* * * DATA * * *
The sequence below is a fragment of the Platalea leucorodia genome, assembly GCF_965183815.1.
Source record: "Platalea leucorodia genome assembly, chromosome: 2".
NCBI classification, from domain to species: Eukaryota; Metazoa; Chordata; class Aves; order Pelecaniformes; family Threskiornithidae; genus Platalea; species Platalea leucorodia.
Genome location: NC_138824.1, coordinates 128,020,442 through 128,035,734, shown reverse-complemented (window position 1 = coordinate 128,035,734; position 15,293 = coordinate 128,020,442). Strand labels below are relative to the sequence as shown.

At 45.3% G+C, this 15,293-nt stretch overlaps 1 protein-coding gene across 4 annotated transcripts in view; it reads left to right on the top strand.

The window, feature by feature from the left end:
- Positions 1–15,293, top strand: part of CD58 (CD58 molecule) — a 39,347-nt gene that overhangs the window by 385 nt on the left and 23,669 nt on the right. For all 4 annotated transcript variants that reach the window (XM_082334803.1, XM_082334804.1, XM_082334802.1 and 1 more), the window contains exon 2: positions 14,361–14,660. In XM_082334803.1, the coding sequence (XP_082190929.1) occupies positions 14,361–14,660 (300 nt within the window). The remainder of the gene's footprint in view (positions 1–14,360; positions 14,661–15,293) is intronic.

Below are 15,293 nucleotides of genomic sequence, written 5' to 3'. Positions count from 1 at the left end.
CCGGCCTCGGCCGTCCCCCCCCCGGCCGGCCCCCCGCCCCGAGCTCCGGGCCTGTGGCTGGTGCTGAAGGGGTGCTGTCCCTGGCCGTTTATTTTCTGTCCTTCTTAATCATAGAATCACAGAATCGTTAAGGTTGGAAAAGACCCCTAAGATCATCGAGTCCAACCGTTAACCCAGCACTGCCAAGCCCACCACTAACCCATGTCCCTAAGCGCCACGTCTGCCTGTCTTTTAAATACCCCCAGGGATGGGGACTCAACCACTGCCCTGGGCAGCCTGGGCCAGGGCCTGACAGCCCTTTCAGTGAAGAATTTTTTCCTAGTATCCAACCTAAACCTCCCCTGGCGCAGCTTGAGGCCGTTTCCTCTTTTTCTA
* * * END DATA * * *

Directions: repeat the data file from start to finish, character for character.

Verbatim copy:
The sequence below is a fragment of the Platalea leucorodia genome, assembly GCF_965183815.1.
Source record: "Platalea leucorodia genome assembly, chromosome: 2".
NCBI classification, from domain to species: Eukaryota; Metazoa; Chordata; class Aves; order Pelecaniformes; family Threskiornithidae; genus Platalea; species Platalea leucorodia.
Genome location: NC_138824.1, coordinates 128,020,442 through 128,035,734, shown reverse-complemented (window position 1 = coordinate 128,035,734; position 15,293 = coordinate 128,020,442). Strand labels below are relative to the sequence as shown.

At 45.3% G+C, this 15,293-nt stretch overlaps 1 protein-coding gene across 4 annotated transcripts in view; it reads left to right on the top strand.

The window, feature by feature from the left end:
- Positions 1–15,293, top strand: part of CD58 (CD58 molecule) — a 39,347-nt gene that overhangs the window by 385 nt on the left and 23,669 nt on the right. For all 4 annotated transcript variants that reach the window (XM_082334803.1, XM_082334804.1, XM_082334802.1 and 1 more), the window contains exon 2: positions 14,361–14,660. In XM_082334803.1, the coding sequence (XP_082190929.1) occupies positions 14,361–14,660 (300 nt within the window). The remainder of the gene's footprint in view (positions 1–14,360; positions 14,661–15,293) is intronic.

Below are 15,293 nucleotides of genomic sequence, written 5' to 3'. Positions count from 1 at the left end.
CCGGCCTCGGCCGTCCCCCCCCCGGCCGGCCCCCCGCCCCGAGCTCCGGGCCTGTGGCTGGTGCTGAAGGGGTGCTGTCCCTGGCCGTTTATTTTCTGTCCTTCTTAATCATAGAATCACAGAATCGTTAAGGTTGGAAAAGACCCCTAAGATCATCGAGTCCAACCGTTAACCCAGCACTGCCAAGCCCACCACTAACCCATGTCCCTAAGCGCCACGTCTGCCTGTCTTTTAAATACCCCCAGGGATGGGGACTCAACCACTGCCCTGGGCAGCCTGGGCCAGGGCCTGACAGCCCTTTCAGTGAAGAATTTTTTCCTAGTATCCAACCTAAACCTCCCCTGGCGCAGCTTGAGGCCGTTTCCTCTTTTTCTA